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1.

What is business analysis?


One should not restrict the BA role to only being a link between Non-It and IT or only
for development projects.A BA is someone who is able to bring in improvements, changes
(technology, process, peopleetc.) in an efficient manner. So a BA could be part of the marketing
team who helps themarketing team in providing estimates/high level solutions for a said project
which is under the process of procurement. Or he could be someone involved during the
Requirementgathering/analysis once the project is initiated. Or he could be someone who brings
profit to thecompany by performing process improvement activities ROIs at process level.Last
but not the least BAs could be domain specific as well.For more BA Questions, Sample Resumes
and Open Jobs please visit:http://futurethoughtsllc.com/InterviewQuestionsandAnswers.aspx
2.
What is the career path for a Business Analyst?
A Business Analyst in the IT field has many varied directions among which to choose a
career path. The most direct would lead to a Lead Business Analyst position and then Project
Manager whereby the incumbent manages projects through the entire lifecycle from inception to
post-implementation including the management of business analysts system analysts
qualityassurance analysts and most likely development project managers or team leads. That path
wouldthen lead to Program Management perhaps PMO management or Product Manager and on
toDirectorship. In addition a good Business Analyst may find they are heading toward a
Customer Relationship Manager position whereby they become the primary IT interface to a
givenBusiness Unit (BU). This role most often leads to a position within the BU as a Manager
of Applications or a Process Management role. Process Management opens many jobs
including process re-engineering quality program development and large scale or enterprise
processmanagement programs such as ITIL or Six Sigma initiatives. These roles will continue
to proliferate as companies realize the benefits of having a SME in process and quality.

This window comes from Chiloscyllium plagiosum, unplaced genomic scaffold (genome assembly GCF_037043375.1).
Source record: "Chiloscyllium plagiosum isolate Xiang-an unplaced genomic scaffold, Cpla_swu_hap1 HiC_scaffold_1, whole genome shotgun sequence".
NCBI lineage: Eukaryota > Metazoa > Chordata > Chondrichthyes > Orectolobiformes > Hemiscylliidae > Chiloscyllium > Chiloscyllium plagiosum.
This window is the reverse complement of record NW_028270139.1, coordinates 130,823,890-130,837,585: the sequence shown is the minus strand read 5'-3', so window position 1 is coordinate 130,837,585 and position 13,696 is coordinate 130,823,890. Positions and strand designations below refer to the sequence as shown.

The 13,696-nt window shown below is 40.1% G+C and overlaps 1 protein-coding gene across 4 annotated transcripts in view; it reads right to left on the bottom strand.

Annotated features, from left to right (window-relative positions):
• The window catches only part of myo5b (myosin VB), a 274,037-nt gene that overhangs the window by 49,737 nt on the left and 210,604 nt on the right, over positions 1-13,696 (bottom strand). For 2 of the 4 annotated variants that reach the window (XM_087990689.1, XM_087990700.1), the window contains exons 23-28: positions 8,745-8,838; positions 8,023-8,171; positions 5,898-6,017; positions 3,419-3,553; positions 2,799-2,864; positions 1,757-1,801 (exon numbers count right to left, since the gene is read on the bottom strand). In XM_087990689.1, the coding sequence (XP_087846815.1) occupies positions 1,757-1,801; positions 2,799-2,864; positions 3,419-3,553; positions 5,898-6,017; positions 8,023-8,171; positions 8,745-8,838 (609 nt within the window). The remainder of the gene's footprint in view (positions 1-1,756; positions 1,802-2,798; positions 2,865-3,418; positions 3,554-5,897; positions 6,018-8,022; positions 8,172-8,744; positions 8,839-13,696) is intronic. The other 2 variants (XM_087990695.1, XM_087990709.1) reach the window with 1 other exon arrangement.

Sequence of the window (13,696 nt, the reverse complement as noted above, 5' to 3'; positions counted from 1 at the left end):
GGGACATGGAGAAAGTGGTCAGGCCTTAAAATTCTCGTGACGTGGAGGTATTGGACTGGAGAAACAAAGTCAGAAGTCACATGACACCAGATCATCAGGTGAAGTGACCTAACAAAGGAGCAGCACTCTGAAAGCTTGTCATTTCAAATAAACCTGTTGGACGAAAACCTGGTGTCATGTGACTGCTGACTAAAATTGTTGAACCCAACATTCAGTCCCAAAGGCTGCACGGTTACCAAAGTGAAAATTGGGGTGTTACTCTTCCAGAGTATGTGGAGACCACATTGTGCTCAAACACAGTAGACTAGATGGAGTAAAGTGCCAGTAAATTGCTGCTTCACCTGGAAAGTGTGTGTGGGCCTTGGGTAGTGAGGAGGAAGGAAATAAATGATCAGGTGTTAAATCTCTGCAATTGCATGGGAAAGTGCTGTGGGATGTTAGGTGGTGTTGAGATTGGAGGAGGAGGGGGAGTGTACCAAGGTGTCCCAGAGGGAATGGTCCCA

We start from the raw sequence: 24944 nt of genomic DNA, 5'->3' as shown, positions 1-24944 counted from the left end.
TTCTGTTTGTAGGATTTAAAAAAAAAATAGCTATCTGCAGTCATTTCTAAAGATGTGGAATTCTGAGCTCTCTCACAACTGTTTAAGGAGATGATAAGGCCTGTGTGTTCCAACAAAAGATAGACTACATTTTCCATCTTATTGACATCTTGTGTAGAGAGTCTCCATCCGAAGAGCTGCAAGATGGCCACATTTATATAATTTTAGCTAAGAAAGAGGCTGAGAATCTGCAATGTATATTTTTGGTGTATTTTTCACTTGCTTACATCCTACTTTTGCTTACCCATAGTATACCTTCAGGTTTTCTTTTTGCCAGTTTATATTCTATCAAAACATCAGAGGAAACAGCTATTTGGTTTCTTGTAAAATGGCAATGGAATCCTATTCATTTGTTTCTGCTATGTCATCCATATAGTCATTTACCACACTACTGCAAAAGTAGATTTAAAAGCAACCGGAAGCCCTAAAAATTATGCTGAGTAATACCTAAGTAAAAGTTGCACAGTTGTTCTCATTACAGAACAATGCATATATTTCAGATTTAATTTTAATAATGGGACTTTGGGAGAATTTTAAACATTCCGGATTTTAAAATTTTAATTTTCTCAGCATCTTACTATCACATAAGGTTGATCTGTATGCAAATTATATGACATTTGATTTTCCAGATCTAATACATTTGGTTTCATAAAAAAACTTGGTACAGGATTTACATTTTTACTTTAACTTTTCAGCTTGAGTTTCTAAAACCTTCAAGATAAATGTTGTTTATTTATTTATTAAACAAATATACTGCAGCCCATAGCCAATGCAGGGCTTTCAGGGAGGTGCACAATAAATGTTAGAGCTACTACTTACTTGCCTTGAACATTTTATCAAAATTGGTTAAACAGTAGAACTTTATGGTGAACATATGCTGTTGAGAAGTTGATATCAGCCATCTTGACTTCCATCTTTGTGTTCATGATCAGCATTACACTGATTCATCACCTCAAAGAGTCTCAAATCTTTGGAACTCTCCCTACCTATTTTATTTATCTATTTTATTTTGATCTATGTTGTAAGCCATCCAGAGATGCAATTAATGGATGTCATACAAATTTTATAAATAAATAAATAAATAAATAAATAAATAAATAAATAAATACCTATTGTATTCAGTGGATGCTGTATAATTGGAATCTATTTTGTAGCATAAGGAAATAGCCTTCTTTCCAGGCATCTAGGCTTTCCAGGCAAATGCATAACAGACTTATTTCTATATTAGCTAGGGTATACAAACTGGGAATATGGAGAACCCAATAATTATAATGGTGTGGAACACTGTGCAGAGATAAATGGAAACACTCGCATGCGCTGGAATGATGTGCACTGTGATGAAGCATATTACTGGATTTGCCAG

And stillmany Business Analysts find their understanding of business process entirely portable
into purely system related positions in the business side that are only peripherally related to IT.
Theseof course may lead to quantitative roles manager roles or operational roles such as supply
chainlogistics et cetera.Of central importance to a successful Business Analyst is the interest
inspeaking to people. Face to face verbal communication is paramount to support other tools
suchas surveys and diagrams. Incumbents must be interested in understanding not only the pieces
thatcomprise a system but the people that comprise it and the realities that embrace the
system.Briefly the Business Analyst must understand and not judge the what should be and
the what is.
5.
What analysis and modeling techniques do you use to translate business objectivesinto system requirements?
Create project-initiation diagrams including business use cases, activity diagrams, workflow

diagrams, flowchartsDetermine project scope and derive context diagrams and project use
cases from the business

diagramsDetail the use cases by using activity diagrams or other techniques


Create high level analysis dataflow diagrams, domain class diagrams, and entity-relationship

diagrams from the use cases or other high level diagramsRecognize and understand the various
design models, including the other relevant types of

UML diagrams, detailed design entity-relationship diagrams, and decomposed